An Eye On, Sarah Boris

Sure, London, youve got yer Pentagram, yer Wolff Olins, yer big-studio big-guns. But the beauty of such a creative hubbub is the sheer vastness of the graphic design landscape. We wanted to chat to the little(r) guys working with big-name clients (or pinching them) from the more established studios. So here, were delving into the lives of two (mostly) one-woman practises, taking a peek into what its like to set up shop on your own in a big city; how to win work, how to keep clients, how to cope with the hustle and bustle and how to make the best work you can in what can be an occasionally daunting and competitive city.

 

Emmi Salonen was born in Finland but studied at Brighton University in the UK, later moving to northern Italy to work at Fabrica, Benetton Group’s famed communication research studio. She then worked at various consultancies in London and New York, but says that when she founded her own agency, Studio Emmi, in 2005, it was her experience of the studio culture at Karlssonwilker’s NYC office that inspired her the most.

Emmi Salonen

Studio Emmi’s London base is in east London’s Shoreditch (“It’s hard to avoid the buzz and the sirens”), and for the past five years she’s shared studio space with illustration and animation practice Peepshow Collective. “They are a lovely lot and it’s fab to have such complimentary talent in the same room,” says Salonen. “We often collaborate, and it’s great to be able to ask a second opinion on matters at times. We sit down together for lunch daily, which I love. The atmosphere is relaxed and fun. Of course there are days when a stressful deadline cloud hangs in the room, but it’s definitely never competitive or unkind.”

Studio Emmi, designs for Artek

Salonen is at the helm of her agency, but works with a group of “associates” depending on the project and the expertise she needs to bring in. Rather than defining the studio by its people, Salonen says that it’s the clients that define Studio Emmi.  “At the core is a strong set of values,” she says. “Embracing good design, combined with environmental awareness and a positive attitude. I also pride wit, openness, and mastered craftsmanship in our work. We champion messages for a better society, positive participation, and sustainable design, and work with clients whose core message we believe in and share. I feel this brings real passion and purpose for each project.”

Studio Emmi, Pod logo design

While Shoreditch is occasionally celebrated, and often half-mocked for its alleged trendiness, Salonen says that despite the studio’s location, “I wouldn’t say we’re specifically ‘east’ in style. It’s not a glossy, white studio space, it’s more like a workshop.”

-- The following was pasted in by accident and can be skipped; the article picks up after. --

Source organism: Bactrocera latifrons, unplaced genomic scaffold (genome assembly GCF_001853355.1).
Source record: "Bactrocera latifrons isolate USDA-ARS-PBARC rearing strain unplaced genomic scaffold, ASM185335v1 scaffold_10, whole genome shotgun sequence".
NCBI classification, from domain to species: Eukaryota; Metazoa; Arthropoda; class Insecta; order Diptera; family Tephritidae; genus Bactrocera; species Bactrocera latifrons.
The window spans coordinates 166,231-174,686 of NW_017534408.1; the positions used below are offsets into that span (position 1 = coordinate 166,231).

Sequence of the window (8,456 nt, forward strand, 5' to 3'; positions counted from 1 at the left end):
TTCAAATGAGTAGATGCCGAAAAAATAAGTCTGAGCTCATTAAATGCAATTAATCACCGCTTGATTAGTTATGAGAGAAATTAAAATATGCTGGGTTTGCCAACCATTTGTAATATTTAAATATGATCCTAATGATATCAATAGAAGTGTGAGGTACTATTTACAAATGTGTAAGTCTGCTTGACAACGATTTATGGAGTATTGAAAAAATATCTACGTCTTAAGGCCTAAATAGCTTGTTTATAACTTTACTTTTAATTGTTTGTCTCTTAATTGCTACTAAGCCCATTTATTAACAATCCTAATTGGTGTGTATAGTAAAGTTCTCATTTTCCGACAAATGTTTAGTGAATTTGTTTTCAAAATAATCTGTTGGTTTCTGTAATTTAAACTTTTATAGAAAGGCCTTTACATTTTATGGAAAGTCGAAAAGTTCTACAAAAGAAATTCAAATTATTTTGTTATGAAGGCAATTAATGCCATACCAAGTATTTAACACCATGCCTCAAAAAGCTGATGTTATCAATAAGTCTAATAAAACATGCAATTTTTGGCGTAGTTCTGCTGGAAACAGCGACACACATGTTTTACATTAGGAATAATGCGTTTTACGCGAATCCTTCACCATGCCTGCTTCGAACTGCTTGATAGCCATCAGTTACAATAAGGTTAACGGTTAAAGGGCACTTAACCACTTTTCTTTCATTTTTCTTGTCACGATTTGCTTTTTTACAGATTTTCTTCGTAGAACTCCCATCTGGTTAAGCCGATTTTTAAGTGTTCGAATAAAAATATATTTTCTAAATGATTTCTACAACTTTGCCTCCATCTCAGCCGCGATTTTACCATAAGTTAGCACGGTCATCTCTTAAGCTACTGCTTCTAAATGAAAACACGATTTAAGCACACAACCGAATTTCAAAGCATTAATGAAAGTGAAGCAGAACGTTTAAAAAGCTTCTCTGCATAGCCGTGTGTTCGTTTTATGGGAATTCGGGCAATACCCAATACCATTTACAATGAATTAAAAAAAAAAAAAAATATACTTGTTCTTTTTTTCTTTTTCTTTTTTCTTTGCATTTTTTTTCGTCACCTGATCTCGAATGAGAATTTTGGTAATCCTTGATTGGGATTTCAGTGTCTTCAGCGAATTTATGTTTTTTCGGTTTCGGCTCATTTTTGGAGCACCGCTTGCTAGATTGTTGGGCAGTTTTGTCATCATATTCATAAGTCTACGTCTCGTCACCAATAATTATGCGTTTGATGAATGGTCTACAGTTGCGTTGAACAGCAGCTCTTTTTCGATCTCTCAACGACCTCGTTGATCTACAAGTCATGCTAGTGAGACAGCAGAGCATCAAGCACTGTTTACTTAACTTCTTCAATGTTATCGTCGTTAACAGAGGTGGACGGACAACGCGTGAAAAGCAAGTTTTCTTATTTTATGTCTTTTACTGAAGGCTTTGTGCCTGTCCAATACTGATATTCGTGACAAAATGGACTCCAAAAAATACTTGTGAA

So having worked in studios around the world, what is it she loves most about having a London base? “Opportunities, diversity, creativity, and being able to commute by bike,” she says.

 

Sarah Boris, design for James Irvine book

Born in London and raised in the U.S. and France, Sarah Boris a graphic designer who has made a name for herself through considered, effective designs that emerge from a conceptual standpoint for a range of arts, cultural, and publishing clients. Her most recognizable project is the identity for London’s ICA (Institute of Contemporary Art), created in 2009 and still in use today. Since leaving the ICA’s design team, Boris joined publishing house Phaidon as art director, and left in March 2015 to set up her own studio based in east London.

Sarah Boris, Gur Rug

She has continued to work with cultural clients and on art book design, including taking on the title of consultant art director at London’s Photographers’ Gallery, overseeing poster designs and image selection. “The decision to start the studio came about quite naturally,” she says. “I had been longing to have a better work/life balance and had a series of self initiated projects I wanted to realize. Setting up the studio allowed me to do these and hugely improve my quality of life. My space is quiet, very focused, hard working, collaborative, and supportive. The principle of the studio is to treat others as you would like to be treated, and this goes with clients, collaborators, suppliers. A professional, respectful, friendly, open-minded, flexible, curious outlook as well as a sense of creative freedom, experiment, and play all guide the studio culture.”

Sarah Boris, JR books

Boris’ choice of an office near east London’s Hackney isn’t just down to chance–it’s a place packed with art galleries and bookshops, and there’s no shortage of fascinating local characters. “The studio lives and breathes with the local area,” she says. “It is very much impregnated with the local culture, which is diverse and gathers immensely creative people.”

Sarah Boris, Nought to Sixty ICA design

So having had quite an international life so far, why set up a studio in London rather than anywhere else? “This is the city I feel most at home,” says Boris. “I have also developed my career and professional network here, so it felt like an obvious choice. It’s a truly international city with people from all around the world, and the diversity and international outlook inspires and informs my practice.”